I am a macroeconometrician with a primary interest in macroeconomics. In particular, I am interested in the study of household wealth concentration and its consequence on the macro economy. My work employs a variety of econometric techniques and I do not shy away from contributing to the econometric literature when useful for my macroeconomic investigation. My secondary research interest is time series analysis.

My job market paper, *Wealth Inequality, Uninsurable Entrepreneurial Risk and Market Power*, studies the effects of wealth inequality on firm entry and market power. I calibrate a Schumpeterian model of endogenous growth with heterogeneous households where firm entry is driven by entrepreneurial activity. I find that higher wealth inequality across households leads to lower entrepreneurial activity and a higher average firm markup. These results are supported by time series evidence. I estimate a panel vector autoregression (PVAR) with data from eight OECD countries and propose a new bootstrap-based bias-correction method that I apply to the estimation of the dynamic model to correct for the well-known bias of the maximum likelihood estimator in small sample.

My primary focus is macroeconomics, but I also work on theoretical econometrics projects wherever a new technique would be relevant to provide empirical support to my macroeconomic work. In a technical note titled *An Improved Nonparametric Estimator for Households Marginal Utility Function*, I propose an improvement to the nonparametric estimator of the marginal utility function proposed by \cite{Escanciano2015} based on the asset pricing Euler equation. The proposed estimator takes advantage of the desirable properties of the local-linear least-squares (LLLS) estimator and is based on a new set of less stringent assumptions that are easy to verify in practice. This technical note is to be the basis for future work on household utility function in which the assumption of homogeneous constant relative risk aversion (CRRA) utility across wealth levels is to be tested against other hypotheses.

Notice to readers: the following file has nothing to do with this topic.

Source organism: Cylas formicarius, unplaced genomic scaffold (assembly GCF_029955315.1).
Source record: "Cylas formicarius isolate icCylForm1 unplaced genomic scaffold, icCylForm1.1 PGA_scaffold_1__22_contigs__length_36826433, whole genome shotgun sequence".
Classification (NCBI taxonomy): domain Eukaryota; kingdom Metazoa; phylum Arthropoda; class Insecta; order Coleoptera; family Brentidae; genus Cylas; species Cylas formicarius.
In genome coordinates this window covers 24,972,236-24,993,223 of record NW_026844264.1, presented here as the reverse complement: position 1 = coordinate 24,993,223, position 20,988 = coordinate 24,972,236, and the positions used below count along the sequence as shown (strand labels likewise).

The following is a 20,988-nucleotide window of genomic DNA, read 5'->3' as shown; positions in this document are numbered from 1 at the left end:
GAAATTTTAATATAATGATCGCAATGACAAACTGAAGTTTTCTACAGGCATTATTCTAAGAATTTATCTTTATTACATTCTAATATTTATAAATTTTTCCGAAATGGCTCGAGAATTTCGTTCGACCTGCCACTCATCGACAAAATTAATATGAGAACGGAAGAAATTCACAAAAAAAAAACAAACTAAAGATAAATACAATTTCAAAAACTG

In the field of theoretical econometrics, I also have a joint paper with Morten Orregard Nielson and Michael Jansson (R&R, Econometric theory) providing a proof for the distribution of the unconditional likelihood ratio test for the unit root. This new result provides for an efficient unit root test with better power properties than other powerful tests, such as \cite{Elliott1996}’s DF-GLS test, particularly in the presence of a trend.

As a hobby, I also work on asset value prediction using machine learning techniques. In the paper titled Can Positions of Large Traders Predict Daily Returns on the LBMA gold fix (work in progress), I investigate whether an investment strategy based on the position of large traders may yield unusually returns. The strategy is predicated on the possibility of insider information regarding the LBMA Gold Fix. I found that the information collected by the Commodity Futures Trading Commission about large traders positions does contain important predictive information on future gold prices at the time of survey, but this predictive power vanishes before the data is made public, three days later.

In the coming years, I intend to extend my work on wealth inequality. The framework I developed where firm entry is a consequence of entrepreneurship could be extended to examine other phenomena, such as the recent decline in initial public offerings. Quick progress is being made in the estimation of markups and I expect new estimation techniques to be soon available that relax some strong assumptions underlying the markup estimates of De Loecker, Eeckhout and Mongey (2020). Another interesting exercise would be to characterise the relationship between inequality and markups by industry and location.